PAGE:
Several free multi-platform tools, such as B1 Free Archiver, encrypt files with a password and compress it before transmitting it to the cloud server.  Other tools such as DrivePop offer military-grade 256-bit Advanced Encryption Standard (AES).  The open source TrueCrypt encryption software offers a choice of encryption algorithms including AES, Serpent, Twofish and more.  Some cloud service providers such as SpiderOak and Wuala offer local encryption and decryption, meaning that the service not just stores files but also ensures that it stays safe.
4.  Set Access Rights and Notifications
The best approach in the cloud is a “needs-based” approach.  Ensure limited access on data to only those who really need it, and even staff members should have access only to the minimum possible data required for their jobs.  The higher the number of users with access rights, higher the odds of data being stolen or compromised.
Also, it helps when system administrators responsible for security get timely alerts and logs on who has accessed data and when.  This not just helps forensics nab perpetrators in a breach, but would by itself constitute a strong deterrent and early warning system.  Such notifications would actually inform administrators of a breach as it happens, allowing them to pull the plug instantly and limit damage.
5.  Ensure Adequate Security Safeguards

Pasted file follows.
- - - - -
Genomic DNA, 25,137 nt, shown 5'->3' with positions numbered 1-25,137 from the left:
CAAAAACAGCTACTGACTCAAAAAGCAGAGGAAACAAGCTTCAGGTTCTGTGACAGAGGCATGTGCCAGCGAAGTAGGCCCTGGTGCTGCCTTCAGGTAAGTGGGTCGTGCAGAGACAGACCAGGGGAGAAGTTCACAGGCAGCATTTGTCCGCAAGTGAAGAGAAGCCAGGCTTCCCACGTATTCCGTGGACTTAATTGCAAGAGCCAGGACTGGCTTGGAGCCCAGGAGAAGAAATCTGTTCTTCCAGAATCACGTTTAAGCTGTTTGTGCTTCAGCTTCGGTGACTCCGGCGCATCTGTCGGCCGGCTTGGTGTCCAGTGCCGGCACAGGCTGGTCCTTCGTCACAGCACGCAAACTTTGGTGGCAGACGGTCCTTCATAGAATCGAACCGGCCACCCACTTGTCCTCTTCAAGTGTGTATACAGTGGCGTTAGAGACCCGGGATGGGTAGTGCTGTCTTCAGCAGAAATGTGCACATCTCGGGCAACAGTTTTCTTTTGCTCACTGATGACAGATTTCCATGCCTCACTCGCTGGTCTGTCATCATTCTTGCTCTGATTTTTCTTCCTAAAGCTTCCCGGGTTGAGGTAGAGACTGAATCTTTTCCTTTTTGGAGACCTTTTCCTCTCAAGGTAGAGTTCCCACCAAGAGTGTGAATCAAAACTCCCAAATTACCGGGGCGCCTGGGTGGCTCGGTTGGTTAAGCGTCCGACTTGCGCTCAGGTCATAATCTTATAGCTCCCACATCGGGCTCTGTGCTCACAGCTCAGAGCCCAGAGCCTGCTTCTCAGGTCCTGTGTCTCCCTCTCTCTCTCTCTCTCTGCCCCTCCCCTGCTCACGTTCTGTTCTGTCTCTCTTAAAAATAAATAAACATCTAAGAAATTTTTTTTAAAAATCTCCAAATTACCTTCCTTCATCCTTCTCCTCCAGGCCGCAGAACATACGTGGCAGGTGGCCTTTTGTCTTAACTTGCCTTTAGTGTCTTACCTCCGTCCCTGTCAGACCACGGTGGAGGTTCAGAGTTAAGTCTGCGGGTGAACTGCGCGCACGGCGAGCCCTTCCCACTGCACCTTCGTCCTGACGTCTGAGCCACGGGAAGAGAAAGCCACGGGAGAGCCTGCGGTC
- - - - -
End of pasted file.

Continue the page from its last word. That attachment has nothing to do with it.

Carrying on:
Opt for a cloud service provider with necessary safeguards in place to protect their servers.  Any cloud service worth its salt would have antivirus, anti-malware, firewalls, encryption controls and other security features installed.  In fact, when the stakes are high, it may be worthwhile to test the effectiveness of the cloud service provider’s security by deploying ethical hackers who attempt to make a breach, but do not steal data.
Even when the cloud service provider is 100% reliable and trustworthy, an unreliable connection or system from where the user logs in could be a major weak link.  Make sure to access the cloud only from secure systems, protected with effective anti-virus and anti-spyware.  For instance, malicious key-loggers could very well track all keystrokes and crack open the password to perfectly safe and fully encrypted cloud storage.
6.  Read the Fine Print
Most users simply scroll through the terms and conditions before clicking on “I Agree.”  The cost of doing this on service-level agreements with cloud service providers can be heavy.
A case in point – some cloud services make it possible for users to share photos and files with others.  Such tempting offers could, however, come with a catch in the fine print.  For instance, the service providers could give themselves the right to “use or distribute” these pictures, or the recipient of the shared photo gets the right to modify the photos.
Another important consideration is what happens if the data is eventually hacked or lost.  The very fact that such eventualities are included in fine print means the service provider is either unprepared to tackle such an eventuality or would do nothing to atone for the loss.  Users need to be aware of what they are signing up for.  If all, or even a sizable number of, users do that, cloud providers would have no option but to shun shortcuts and take security seriously.
Finally, it pays to back up cloud data on local storage so that it is on hand even if data on the cloud becomes unavailable for some reason.  Never assume that the cloud system will always be safe or even available.  Hope for the best and prepare for the worst.